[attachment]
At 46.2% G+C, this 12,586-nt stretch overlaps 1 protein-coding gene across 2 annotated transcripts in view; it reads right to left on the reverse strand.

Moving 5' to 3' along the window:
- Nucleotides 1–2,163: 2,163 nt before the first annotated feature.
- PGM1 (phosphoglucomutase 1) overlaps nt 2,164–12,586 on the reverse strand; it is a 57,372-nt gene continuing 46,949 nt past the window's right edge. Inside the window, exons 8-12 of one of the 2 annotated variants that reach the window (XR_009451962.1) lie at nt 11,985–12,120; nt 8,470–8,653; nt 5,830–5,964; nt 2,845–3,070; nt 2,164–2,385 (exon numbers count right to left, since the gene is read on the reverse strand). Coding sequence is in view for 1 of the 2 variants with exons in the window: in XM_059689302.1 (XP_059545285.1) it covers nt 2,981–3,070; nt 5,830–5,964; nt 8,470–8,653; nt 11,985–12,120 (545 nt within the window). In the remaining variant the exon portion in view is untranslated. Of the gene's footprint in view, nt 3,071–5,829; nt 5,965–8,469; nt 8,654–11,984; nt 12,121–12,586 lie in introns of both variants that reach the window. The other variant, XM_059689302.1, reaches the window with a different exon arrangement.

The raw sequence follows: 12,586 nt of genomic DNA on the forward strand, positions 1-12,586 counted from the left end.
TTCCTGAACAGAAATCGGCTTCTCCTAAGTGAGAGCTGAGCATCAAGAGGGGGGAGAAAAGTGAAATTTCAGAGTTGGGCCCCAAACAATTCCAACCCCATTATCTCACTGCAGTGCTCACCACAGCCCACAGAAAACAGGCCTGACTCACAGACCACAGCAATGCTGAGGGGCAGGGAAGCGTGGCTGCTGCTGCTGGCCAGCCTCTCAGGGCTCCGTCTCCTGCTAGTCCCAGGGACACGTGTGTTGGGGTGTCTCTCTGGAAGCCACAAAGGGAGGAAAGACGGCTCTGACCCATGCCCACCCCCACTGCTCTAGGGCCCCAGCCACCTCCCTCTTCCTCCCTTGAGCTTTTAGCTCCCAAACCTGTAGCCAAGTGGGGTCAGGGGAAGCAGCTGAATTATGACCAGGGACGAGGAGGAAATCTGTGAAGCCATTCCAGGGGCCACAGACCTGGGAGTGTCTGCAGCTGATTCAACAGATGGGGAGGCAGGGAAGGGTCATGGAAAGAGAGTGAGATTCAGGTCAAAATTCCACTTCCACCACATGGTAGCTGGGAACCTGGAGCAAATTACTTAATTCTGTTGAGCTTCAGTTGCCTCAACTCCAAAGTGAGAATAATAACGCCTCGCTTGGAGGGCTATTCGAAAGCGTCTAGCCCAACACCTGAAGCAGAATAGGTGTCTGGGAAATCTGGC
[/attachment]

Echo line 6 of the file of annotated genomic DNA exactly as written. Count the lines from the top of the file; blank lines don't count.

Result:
TTCCTGAACAGAAATCGGCTTCTCCTAAGTGAGAGCTGAGCATCAAGAGGGGGGAGAAAAGTGAAATTTCAGAGTTGGGCCCCAAACAATTCCAACCCCATTATCTCACTGCAGTGCTCACCACAGCCCACAGAAAACAGGCCTGACTCACAGACCACAGCAATGCTGAGGGGCAGGGAAGCGTGGCTGCTGCTGCTGGCCAGCCTCTCAGGGCTCCGTCTCCTGCTAGTCCCAGGGACACGTGTGTTGGGGTGTCTCTCTGGAAGCCACAAAGGGAGGAAAGACGGCTCTGACCCATGCCCACCCCCACTGCTCTAGGGCCCCAGCCACCTCCCTCTTCCTCCCTTGAGCTTTTAGCTCCCAAACCTGTAGCCAAGTGGGGTCAGGGGAAGCAGCTGAATTATGACCAGGGACGAGGAGGAAATCTGTGAAGCCATTCCAGGGGCCACAGACCTGGGAGTGTCTGCAGCTGATTCAACAGATGGGGAGGCAGGGAAGGGTCATGGAAAGAGAGTGAGATTCAGGTCAAAATTCCACTTCCACCACATGGTAGCTGGGAACCTGGAGCAAATTACTTAATTCTGTTGAGCTTCAGTTGCCTCAACTCCAAAGTGAGAATAATAACGCCTCGCTTGGAGGGCTATTCGAAAGCGTCTAGCCCAACACCTGAAGCAGAATAGGTGTCTGGGAAATCTGGC